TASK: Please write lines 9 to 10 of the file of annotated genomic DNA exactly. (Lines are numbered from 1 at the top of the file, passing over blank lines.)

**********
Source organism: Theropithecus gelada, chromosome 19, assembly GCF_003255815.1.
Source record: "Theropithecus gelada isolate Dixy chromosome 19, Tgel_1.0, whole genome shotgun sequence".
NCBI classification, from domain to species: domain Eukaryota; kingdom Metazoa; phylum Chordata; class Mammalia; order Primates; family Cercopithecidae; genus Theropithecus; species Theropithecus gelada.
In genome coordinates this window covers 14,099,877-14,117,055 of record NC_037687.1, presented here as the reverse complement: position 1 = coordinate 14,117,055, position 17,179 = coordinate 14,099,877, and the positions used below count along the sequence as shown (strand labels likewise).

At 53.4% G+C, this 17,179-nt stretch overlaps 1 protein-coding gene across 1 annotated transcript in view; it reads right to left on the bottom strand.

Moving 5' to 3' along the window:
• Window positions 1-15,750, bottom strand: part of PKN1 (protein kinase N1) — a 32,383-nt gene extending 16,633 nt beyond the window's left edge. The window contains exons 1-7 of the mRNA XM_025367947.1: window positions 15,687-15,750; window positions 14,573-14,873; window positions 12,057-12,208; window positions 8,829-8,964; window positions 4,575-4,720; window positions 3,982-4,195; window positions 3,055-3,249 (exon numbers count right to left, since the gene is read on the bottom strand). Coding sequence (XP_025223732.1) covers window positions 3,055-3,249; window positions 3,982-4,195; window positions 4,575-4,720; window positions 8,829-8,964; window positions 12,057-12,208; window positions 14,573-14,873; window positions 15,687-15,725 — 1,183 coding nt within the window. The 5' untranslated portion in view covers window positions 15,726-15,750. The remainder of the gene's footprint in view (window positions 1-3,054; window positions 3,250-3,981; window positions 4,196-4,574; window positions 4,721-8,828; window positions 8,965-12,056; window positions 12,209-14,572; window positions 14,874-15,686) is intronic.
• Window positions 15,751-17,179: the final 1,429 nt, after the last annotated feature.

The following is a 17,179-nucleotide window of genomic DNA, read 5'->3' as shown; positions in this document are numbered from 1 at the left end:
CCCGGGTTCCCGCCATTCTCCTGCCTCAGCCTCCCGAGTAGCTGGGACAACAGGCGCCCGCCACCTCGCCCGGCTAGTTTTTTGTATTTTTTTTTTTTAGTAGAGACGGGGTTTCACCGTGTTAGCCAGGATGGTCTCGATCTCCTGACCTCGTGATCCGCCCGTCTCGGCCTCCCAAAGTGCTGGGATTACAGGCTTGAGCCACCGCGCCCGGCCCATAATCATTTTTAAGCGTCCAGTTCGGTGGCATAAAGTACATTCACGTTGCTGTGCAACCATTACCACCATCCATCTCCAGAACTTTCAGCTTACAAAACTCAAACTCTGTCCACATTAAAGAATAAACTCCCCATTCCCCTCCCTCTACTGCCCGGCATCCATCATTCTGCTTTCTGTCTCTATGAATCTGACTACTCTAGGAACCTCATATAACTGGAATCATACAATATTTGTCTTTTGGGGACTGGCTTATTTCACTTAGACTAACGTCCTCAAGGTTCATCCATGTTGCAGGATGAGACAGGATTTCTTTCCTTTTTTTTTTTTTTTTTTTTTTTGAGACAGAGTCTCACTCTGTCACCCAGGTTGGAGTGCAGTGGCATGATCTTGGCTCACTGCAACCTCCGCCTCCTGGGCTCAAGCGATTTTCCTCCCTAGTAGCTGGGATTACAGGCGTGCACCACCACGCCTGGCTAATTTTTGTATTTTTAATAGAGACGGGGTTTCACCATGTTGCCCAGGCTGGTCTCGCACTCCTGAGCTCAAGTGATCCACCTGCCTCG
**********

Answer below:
The following is a 17,179-nucleotide window of genomic DNA, read 5'->3' as shown; positions in this document are numbered from 1 at the left end:
CCCGGGTTCCCGCCATTCTCCTGCCTCAGCCTCCCGAGTAGCTGGGACAACAGGCGCCCGCCACCTCGCCCGGCTAGTTTTTTGTATTTTTTTTTTTTAGTAGAGACGGGGTTTCACCGTGTTAGCCAGGATGGTCTCGATCTCCTGACCTCGTGATCCGCCCGTCTCGGCCTCCCAAAGTGCTGGGATTACAGGCTTGAGCCACCGCGCCCGGCCCATAATCATTTTTAAGCGTCCAGTTCGGTGGCATAAAGTACATTCACGTTGCTGTGCAACCATTACCACCATCCATCTCCAGAACTTTCAGCTTACAAAACTCAAACTCTGTCCACATTAAAGAATAAACTCCCCATTCCCCTCCCTCTACTGCCCGGCATCCATCATTCTGCTTTCTGTCTCTATGAATCTGACTACTCTAGGAACCTCATATAACTGGAATCATACAATATTTGTCTTTTGGGGACTGGCTTATTTCACTTAGACTAACGTCCTCAAGGTTCATCCATGTTGCAGGATGAGACAGGATTTCTTTCCTTTTTTTTTTTTTTTTTTTTTTTGAGACAGAGTCTCACTCTGTCACCCAGGTTGGAGTGCAGTGGCATGATCTTGGCTCACTGCAACCTCCGCCTCCTGGGCTCAAGCGATTTTCCTCCCTAGTAGCTGGGATTACAGGCGTGCACCACCACGCCTGGCTAATTTTTGTATTTTTAATAGAGACGGGGTTTCACCATGTTGCCCAGGCTGGTCTCGCACTCCTGAGCTCAAGTGATCCACCTGCCTCG